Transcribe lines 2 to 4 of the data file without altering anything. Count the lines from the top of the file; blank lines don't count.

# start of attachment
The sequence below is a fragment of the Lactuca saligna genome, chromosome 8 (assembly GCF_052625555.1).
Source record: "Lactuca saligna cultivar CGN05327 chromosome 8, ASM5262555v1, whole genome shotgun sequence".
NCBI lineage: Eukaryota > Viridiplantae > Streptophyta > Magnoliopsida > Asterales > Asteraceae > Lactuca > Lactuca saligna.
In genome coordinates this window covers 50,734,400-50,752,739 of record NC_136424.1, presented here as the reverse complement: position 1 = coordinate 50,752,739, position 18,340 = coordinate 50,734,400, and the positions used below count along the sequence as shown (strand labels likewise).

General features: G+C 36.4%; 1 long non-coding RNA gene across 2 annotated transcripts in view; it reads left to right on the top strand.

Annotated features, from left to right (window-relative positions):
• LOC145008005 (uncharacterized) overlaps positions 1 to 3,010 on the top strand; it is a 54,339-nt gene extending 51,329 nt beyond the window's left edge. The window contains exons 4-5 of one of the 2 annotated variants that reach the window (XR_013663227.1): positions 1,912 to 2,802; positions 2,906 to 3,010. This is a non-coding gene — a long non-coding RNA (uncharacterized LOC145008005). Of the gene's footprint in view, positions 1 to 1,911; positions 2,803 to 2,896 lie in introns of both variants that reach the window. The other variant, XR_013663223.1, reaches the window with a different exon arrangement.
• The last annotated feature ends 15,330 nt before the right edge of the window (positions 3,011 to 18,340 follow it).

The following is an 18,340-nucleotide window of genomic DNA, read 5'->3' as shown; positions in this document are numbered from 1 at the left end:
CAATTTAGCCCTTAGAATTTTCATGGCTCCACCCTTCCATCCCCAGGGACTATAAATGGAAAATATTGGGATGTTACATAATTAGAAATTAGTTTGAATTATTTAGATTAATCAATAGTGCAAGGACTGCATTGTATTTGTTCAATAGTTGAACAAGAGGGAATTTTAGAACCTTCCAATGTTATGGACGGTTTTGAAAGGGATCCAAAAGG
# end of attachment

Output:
Source record: "Lactuca saligna cultivar CGN05327 chromosome 8, ASM5262555v1, whole genome shotgun sequence".
NCBI lineage: Eukaryota > Viridiplantae > Streptophyta > Magnoliopsida > Asterales > Asteraceae > Lactuca > Lactuca saligna.
In genome coordinates this window covers 50,734,400-50,752,739 of record NC_136424.1, presented here as the reverse complement: position 1 = coordinate 50,752,739, position 18,340 = coordinate 50,734,400, and the positions used below count along the sequence as shown (strand labels likewise).